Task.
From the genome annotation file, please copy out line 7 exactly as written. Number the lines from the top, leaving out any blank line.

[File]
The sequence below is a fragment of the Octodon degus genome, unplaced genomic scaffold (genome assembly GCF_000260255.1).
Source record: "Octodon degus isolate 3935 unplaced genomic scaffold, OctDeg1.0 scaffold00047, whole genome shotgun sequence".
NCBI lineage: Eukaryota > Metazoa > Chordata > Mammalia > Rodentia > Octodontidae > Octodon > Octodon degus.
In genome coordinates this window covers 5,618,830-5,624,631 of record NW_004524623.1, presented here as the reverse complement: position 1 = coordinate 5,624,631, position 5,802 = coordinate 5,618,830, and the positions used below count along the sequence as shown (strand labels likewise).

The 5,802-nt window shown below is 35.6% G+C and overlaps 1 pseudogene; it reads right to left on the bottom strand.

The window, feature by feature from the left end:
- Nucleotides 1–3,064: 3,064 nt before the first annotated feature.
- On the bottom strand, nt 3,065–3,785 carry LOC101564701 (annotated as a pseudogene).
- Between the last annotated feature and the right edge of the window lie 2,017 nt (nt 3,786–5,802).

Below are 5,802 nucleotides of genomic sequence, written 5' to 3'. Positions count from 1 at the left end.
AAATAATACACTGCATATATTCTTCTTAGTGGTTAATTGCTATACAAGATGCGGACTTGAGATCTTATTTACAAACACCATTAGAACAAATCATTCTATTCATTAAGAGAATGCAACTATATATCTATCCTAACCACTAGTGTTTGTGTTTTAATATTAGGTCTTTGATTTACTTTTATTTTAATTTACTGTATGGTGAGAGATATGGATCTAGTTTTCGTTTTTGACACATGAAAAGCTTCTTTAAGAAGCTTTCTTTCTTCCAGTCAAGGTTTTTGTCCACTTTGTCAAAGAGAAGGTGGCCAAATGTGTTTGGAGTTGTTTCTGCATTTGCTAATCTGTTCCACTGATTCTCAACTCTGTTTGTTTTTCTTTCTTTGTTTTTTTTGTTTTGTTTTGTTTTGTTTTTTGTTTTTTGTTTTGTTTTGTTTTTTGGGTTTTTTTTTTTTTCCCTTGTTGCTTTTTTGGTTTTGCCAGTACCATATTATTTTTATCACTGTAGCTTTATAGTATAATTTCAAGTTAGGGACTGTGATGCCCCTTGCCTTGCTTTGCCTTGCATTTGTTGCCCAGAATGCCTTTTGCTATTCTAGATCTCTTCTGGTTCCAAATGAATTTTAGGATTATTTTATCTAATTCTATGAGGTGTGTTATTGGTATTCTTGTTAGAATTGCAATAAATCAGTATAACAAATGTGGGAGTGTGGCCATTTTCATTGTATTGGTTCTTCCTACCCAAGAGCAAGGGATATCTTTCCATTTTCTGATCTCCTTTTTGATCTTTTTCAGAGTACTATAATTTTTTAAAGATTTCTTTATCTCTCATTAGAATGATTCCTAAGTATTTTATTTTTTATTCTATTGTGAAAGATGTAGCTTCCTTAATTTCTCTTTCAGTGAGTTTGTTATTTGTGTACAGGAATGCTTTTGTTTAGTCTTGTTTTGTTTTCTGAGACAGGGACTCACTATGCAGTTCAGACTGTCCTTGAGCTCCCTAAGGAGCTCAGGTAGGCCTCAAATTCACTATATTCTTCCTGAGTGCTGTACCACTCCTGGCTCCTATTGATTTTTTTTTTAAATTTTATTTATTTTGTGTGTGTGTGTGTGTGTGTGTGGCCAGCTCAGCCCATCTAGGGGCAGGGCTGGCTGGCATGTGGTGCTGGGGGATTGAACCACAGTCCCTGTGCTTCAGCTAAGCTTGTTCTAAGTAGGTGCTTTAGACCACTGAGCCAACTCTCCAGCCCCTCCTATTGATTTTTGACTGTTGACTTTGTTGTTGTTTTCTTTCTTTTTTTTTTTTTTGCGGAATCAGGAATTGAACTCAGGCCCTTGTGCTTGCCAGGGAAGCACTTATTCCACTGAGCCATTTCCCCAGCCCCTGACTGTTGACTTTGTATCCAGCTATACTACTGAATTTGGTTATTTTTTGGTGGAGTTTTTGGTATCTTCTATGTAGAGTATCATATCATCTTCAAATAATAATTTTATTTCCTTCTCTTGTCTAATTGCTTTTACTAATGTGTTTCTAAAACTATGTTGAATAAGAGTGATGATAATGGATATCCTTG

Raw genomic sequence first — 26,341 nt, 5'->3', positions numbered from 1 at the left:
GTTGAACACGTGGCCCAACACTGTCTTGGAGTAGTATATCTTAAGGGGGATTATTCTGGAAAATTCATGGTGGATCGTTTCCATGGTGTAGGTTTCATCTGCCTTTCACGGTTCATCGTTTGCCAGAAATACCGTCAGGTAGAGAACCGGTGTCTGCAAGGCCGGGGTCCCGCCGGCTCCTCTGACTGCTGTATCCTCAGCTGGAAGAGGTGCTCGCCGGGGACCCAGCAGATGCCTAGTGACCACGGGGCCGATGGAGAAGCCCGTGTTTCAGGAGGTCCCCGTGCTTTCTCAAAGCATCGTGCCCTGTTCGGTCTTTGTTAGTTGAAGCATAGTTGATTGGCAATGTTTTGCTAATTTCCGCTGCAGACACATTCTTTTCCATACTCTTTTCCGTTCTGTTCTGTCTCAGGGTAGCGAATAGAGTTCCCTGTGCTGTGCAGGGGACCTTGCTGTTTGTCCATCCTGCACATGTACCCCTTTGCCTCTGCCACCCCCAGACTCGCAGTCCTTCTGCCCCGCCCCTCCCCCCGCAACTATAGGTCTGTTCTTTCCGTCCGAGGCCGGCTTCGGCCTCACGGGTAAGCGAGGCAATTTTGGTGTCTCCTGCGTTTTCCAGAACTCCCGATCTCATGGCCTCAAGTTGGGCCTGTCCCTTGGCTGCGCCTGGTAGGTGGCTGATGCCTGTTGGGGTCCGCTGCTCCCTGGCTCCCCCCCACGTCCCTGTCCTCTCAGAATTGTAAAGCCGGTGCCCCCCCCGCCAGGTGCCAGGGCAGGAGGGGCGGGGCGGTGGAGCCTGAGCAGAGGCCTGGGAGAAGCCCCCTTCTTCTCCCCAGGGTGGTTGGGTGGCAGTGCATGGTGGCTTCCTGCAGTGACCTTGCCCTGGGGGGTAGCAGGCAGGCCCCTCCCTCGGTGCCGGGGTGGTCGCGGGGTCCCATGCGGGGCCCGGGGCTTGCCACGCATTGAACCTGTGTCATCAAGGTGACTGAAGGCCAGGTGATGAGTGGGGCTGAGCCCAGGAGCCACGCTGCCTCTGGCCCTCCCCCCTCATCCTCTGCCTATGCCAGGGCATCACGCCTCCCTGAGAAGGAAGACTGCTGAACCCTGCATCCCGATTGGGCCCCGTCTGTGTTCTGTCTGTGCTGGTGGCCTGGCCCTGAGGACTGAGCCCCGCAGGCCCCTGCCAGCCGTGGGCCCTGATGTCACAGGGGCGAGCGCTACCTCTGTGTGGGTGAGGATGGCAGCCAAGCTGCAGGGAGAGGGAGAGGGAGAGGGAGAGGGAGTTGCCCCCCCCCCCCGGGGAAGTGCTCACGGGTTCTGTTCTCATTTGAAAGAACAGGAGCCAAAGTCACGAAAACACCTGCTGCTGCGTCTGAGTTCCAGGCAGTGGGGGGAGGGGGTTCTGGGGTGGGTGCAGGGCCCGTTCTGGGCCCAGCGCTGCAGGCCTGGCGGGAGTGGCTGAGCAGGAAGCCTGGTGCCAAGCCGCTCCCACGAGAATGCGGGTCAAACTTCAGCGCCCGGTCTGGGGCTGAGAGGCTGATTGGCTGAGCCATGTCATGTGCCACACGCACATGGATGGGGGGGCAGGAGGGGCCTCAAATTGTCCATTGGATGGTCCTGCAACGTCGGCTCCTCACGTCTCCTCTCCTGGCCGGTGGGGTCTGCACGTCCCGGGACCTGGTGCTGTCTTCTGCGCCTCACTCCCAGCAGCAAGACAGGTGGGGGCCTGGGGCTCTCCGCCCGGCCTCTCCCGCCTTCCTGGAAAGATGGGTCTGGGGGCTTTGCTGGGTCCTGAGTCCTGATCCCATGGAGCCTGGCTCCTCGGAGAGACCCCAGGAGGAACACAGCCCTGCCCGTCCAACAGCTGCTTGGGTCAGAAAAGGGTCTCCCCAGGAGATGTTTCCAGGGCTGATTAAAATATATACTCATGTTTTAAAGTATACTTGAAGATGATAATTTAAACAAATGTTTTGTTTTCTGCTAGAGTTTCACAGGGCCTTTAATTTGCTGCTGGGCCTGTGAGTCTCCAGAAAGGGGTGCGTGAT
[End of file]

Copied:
- Nucleotides 1–3,064: 3,064 nt before the first annotated feature.